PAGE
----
The second lie is that the SA "did not withhold any funding because of the speaker's viewpoint." That's not just a small lie but a really huge lie, apparently promulgated by Katya Armistead. If you don't believe me, read the minutes of both meetings for yourself.
And we should name names once again:
(1) Alfredo Del Cid, who voted against the $1,100 allocation, stated:
Diversity, speech, and ideas I appreciate and like the different angles, and when speakers with different views come I think it's constructive, but I believe the statements should be founded in fact and there's a difference between that and completely outlandish statements. Referencing David Horowitz's article on how the gay AIDS epidemic stems from the gay pride movement. If there were intelligent discourse with David, then great, but this is not the case. He will go on a rant about people that he doesn't agree with or like.
Del Cid also alleged that Horowitz had "call[ed] student organizations ‘terrorist cells.'"
(2) A student named Jared (surname unavailable), who voted against the $1,100 allocation as a proxy for Danielle Stevens, stated:
I didn't hear concrete evidence on anything when I went to the event 3 years ago; all I heard was slander.
(3) Fabian Gallardo, who voted against the $1,100 allocation, stated:
My only reservation with bringing Horowitz is that it would be an educational event. David belittles students and professors and will only anger folks.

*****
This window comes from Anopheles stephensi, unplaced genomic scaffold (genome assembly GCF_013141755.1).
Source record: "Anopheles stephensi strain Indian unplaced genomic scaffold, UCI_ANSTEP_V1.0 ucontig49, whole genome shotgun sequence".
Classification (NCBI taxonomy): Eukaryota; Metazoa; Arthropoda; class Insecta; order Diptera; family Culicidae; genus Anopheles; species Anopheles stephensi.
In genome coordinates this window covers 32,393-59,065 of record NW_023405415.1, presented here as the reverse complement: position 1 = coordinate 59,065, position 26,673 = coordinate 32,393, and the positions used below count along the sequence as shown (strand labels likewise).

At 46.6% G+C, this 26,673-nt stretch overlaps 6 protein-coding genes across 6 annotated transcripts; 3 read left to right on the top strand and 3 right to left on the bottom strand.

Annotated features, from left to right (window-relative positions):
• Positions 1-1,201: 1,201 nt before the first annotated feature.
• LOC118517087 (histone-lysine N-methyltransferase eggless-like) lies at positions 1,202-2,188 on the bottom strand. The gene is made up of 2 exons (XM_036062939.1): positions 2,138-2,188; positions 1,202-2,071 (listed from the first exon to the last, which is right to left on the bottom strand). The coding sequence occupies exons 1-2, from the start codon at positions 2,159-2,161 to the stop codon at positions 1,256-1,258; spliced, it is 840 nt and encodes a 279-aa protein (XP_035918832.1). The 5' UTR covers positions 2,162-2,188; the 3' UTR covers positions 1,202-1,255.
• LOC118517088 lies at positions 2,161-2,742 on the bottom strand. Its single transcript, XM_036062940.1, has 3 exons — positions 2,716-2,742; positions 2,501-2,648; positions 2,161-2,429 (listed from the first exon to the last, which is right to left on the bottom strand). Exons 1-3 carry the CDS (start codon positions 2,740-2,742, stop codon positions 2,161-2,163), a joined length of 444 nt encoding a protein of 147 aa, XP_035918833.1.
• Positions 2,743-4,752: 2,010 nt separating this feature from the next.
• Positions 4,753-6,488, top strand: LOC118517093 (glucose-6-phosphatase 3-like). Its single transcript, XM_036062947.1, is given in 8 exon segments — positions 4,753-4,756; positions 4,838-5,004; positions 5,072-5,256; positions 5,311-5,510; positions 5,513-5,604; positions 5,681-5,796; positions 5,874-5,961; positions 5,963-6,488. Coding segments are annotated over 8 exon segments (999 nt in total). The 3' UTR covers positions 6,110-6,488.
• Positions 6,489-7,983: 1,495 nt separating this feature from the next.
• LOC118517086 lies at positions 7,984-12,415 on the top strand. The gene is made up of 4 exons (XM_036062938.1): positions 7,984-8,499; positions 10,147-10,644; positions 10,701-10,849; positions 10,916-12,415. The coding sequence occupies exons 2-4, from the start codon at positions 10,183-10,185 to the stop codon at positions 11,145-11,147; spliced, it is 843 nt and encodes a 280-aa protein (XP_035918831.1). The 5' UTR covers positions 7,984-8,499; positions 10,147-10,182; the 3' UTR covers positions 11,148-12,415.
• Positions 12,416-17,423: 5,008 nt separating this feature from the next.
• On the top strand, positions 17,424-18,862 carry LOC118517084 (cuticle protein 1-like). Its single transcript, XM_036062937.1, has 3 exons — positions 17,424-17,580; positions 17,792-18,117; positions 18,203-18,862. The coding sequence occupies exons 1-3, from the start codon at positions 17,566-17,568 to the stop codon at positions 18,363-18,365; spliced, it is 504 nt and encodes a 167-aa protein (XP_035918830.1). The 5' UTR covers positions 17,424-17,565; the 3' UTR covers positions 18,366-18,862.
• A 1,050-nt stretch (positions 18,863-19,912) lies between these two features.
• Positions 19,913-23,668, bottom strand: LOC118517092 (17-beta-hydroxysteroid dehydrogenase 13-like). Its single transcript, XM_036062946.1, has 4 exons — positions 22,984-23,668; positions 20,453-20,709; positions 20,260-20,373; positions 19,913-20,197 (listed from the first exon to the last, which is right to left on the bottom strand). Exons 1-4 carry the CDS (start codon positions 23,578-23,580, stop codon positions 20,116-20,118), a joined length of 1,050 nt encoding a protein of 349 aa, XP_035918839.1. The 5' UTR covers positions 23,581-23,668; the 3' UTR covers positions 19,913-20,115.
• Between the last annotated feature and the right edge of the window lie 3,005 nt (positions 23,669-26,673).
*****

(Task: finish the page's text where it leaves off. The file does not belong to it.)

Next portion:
(4) Tiffany Mayville, who voted against the $1,100 allocation, asked the College Republicans representative:
Do you think the idea of free speech jeopardizes the safety of students on the campus?
She later asked:
Couldn't you have chosen someone who better represents your minority group in a constructive manner?
She also stated:
Not funding their event is not making them feel like they are not included in this campus. Being a political minority is WAY different than a structural minority. I want people to represent their beliefs and we shouldn't have to have security to protect the event. We should create a constructive dialogue and break down the structure of these issues and not break down these issues. I understand the weight words have and look at what are we setting a precedent for again. The threat of being sued is very disempowering and it feels like we're being told how to vote because of legalities. We have the duty to represent students and not the Regents.
(5) Danielle Mayorga, who voted against the $1,100 allocation, stated:
I don't want to fund security because I've been there and the police do not protect the students' right to peacefully and protest and assemble.
If the police don't protect that right, that is a problem, but in the context of the Horowitz speech, Mayorga seems to be arguing that the police should not do what is necessary to allow David Horowitz's speech to continue if students decided to unlawfully disrupt it. You don't have a right to "protest and assemble" in a substantially disruptive way in the middle of a venue that is being used for someone else's speech.
These student government members acted against their moral and legal responsibility to uphold First Amendment rights on campus when they engaged in viewpoint discrimination. And now the university itself has blatantly lied about it and has hoodwinked the San Francisco Chronicle. Bob Egelko had it right the first time.
Next in line for some truth talk is UCSB's own Daily Nexus. Stay tuned.